Price-fixing merely means that two companies that are genuinely independent of one another have acted in concert to fix, raise, lower or otherwise manipulate the going prices for products or services that they each provide. Price-fixing constitutes a serious, per se violation of Section 1 of the federal Sherman Act only when it is “horizontal” — that is, when the price-fixing is undertaken by two firms that act at the same level of distribution and therefore are presumed to be direct competitors. An example of horizontal price-fixing would be a tacit or implied agreement between two or more manufacturers of the same or similar products, by which they followed policies that raised, lowered, manipulated or otherwise regulated the prices charged for these products. Two direct competitors must never engage in conduct that can be arguably characterized in this light. Doing so is an express invitation to antitrust investigations and class-action lawsuits that are brought as soon as the antitrust investigations are publicly disclosed.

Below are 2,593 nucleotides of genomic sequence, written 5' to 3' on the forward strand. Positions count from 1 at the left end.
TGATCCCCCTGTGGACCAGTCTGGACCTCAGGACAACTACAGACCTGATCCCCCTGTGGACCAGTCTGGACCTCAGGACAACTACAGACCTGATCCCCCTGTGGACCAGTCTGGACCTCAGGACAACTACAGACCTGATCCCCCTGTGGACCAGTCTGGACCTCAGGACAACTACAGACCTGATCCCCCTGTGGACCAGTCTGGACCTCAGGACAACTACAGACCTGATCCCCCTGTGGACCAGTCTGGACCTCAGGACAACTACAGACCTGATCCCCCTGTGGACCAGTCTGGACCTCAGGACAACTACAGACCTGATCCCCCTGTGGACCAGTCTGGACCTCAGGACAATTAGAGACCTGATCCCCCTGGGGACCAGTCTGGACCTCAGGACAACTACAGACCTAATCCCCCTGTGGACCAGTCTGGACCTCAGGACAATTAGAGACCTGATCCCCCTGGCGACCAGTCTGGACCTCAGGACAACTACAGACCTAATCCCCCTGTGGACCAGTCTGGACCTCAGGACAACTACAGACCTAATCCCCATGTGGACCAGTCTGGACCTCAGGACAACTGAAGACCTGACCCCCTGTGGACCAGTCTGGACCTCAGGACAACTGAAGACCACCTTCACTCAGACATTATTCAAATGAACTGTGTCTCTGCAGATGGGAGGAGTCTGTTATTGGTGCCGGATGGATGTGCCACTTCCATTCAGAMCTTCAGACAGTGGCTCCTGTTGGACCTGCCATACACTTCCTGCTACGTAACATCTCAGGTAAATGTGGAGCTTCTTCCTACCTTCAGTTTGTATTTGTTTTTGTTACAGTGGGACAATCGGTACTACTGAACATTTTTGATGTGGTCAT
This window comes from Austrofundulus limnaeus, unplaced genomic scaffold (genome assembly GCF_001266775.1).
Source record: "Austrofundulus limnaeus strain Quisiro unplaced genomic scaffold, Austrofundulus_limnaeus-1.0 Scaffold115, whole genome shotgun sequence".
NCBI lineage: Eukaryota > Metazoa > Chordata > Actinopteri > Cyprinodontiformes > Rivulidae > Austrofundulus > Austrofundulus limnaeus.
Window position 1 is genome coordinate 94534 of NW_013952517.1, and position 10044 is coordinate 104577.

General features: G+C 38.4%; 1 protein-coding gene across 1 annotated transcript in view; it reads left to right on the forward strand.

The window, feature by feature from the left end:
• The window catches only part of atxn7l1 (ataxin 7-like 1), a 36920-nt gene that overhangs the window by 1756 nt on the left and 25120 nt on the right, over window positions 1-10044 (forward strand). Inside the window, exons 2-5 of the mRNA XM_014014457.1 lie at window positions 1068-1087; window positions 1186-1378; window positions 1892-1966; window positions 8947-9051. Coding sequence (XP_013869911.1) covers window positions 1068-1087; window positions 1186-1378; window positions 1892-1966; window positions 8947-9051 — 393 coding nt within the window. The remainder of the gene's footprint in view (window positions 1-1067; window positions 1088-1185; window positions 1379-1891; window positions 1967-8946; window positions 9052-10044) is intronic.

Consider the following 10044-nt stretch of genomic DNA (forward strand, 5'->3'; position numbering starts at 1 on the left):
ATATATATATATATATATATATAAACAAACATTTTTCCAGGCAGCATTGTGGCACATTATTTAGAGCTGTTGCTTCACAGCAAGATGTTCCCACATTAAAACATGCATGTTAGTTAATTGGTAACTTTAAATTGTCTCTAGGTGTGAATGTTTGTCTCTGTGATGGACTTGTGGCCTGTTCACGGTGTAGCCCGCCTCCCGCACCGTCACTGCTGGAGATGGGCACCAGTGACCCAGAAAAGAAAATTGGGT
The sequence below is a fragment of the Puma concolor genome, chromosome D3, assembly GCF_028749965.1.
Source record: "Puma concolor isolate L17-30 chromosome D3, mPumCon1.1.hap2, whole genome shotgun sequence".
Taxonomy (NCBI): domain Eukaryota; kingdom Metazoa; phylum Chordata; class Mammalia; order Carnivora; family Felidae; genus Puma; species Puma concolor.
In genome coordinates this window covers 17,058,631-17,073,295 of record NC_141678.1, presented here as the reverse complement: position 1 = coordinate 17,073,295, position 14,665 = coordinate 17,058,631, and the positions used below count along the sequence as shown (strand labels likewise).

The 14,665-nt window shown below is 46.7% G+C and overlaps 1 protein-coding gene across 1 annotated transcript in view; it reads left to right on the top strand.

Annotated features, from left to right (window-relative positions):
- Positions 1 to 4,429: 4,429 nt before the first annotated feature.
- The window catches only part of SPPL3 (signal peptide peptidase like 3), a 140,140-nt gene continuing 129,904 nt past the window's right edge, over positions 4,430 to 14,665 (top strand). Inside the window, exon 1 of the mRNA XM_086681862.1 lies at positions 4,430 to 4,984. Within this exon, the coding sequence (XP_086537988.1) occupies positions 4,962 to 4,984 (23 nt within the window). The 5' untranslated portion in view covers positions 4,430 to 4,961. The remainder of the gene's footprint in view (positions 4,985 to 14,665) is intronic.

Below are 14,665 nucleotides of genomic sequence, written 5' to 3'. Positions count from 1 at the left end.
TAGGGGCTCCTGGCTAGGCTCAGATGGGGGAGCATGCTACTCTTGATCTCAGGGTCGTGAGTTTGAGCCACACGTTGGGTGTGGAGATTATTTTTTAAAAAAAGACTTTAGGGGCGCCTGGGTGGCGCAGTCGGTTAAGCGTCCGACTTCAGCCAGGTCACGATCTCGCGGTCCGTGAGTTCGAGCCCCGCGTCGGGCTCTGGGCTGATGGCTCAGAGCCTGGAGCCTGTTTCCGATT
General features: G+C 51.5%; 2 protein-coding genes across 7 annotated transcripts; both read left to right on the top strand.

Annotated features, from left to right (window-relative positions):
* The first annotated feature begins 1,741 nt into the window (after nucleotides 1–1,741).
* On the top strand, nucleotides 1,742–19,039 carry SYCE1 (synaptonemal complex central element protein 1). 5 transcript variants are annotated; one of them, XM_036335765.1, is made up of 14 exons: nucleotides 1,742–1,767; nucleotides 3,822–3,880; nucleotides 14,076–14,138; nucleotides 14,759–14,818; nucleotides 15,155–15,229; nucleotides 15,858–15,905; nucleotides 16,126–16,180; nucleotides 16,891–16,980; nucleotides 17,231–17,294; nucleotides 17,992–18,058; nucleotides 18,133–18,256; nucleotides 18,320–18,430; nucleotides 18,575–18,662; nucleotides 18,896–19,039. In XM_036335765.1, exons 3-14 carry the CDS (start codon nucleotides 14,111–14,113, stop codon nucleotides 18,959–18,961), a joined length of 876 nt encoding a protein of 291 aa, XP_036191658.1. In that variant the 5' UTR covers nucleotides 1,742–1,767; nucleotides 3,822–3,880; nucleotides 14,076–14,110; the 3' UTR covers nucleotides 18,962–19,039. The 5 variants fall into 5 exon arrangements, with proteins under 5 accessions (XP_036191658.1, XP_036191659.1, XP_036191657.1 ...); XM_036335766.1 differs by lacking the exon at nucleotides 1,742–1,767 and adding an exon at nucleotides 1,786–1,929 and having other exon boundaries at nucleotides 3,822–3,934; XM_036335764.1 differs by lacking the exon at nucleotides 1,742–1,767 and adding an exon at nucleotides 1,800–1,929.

Vertical collaboration is treated differently, at least under federal law. Vertical price-fixing, or “resale price maintenance,” is no longer per se unlawful. This kind of collaboration on pricing occurs when an agreement on pricing is made by two firms that are situated at different levels of a supply chain and are not in direct competition with one another, such as an agreement between a manufacturer and its distributors by which the distributors agree to charge minimum prices. Even so, vertical price-fixing can constitute a violation of Section 1 of the Sherman Act under the rule-of-reason test, but it is hard for a plaintiff to prove the point. The practice has remained a per se violation under certain state antitrust laws, but many states have revised their law on this very point in order to follow federal precedent, and so it is an evolving area of the law.
William Markham, © 2014